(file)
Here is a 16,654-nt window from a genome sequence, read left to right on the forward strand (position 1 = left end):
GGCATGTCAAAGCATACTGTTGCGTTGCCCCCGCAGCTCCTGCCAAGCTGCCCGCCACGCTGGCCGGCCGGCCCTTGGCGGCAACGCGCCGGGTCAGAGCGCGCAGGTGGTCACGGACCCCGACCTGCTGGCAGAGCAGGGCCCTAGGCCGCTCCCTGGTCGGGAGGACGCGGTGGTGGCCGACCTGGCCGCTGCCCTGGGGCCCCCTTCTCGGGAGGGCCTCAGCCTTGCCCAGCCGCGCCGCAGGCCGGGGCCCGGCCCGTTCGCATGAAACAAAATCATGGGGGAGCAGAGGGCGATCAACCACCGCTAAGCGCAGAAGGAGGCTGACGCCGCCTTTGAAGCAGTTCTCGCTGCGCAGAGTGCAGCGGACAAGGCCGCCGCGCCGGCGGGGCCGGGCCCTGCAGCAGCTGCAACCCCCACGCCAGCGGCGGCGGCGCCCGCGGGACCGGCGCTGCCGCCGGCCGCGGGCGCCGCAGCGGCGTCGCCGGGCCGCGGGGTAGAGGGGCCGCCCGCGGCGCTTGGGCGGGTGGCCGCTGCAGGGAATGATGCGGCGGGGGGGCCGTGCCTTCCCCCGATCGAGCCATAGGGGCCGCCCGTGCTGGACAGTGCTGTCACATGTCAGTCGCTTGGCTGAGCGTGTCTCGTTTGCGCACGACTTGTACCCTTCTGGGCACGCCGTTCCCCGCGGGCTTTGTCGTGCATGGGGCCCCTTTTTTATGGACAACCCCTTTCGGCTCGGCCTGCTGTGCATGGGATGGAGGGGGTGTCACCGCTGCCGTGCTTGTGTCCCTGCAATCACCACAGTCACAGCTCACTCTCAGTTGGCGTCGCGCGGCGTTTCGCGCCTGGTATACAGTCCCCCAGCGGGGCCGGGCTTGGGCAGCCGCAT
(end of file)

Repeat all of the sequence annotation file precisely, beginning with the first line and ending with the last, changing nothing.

Here is a 16,654-nt window from a genome sequence, read left to right on the forward strand (position 1 = left end):
GGCATGTCAAAGCATACTGTTGCGTTGCCCCCGCAGCTCCTGCCAAGCTGCCCGCCACGCTGGCCGGCCGGCCCTTGGCGGCAACGCGCCGGGTCAGAGCGCGCAGGTGGTCACGGACCCCGACCTGCTGGCAGAGCAGGGCCCTAGGCCGCTCCCTGGTCGGGAGGACGCGGTGGTGGCCGACCTGGCCGCTGCCCTGGGGCCCCCTTCTCGGGAGGGCCTCAGCCTTGCCCAGCCGCGCCGCAGGCCGGGGCCCGGCCCGTTCGCATGAAACAAAATCATGGGGGAGCAGAGGGCGATCAACCACCGCTAAGCGCAGAAGGAGGCTGACGCCGCCTTTGAAGCAGTTCTCGCTGCGCAGAGTGCAGCGGACAAGGCCGCCGCGCCGGCGGGGCCGGGCCCTGCAGCAGCTGCAACCCCCACGCCAGCGGCGGCGGCGCCCGCGGGACCGGCGCTGCCGCCGGCCGCGGGCGCCGCAGCGGCGTCGCCGGGCCGCGGGGTAGAGGGGCCGCCCGCGGCGCTTGGGCGGGTGGCCGCTGCAGGGAATGATGCGGCGGGGGGGCCGTGCCTTCCCCCGATCGAGCCATAGGGGCCGCCCGTGCTGGACAGTGCTGTCACATGTCAGTCGCTTGGCTGAGCGTGTCTCGTTTGCGCACGACTTGTACCCTTCTGGGCACGCCGTTCCCCGCGGGCTTTGTCGTGCATGGGGCCCCTTTTTTATGGACAACCCCTTTCGGCTCGGCCTGCTGTGCATGGGATGGAGGGGGTGTCACCGCTGCCGTGCTTGTGTCCCTGCAATCACCACAGTCACAGCTCACTCTCAGTTGGCGTCGCGCGGCGTTTCGCGCCTGGTATACAGTCCCCCAGCGGGGCCGGGCTTGGGCAGCCGCAT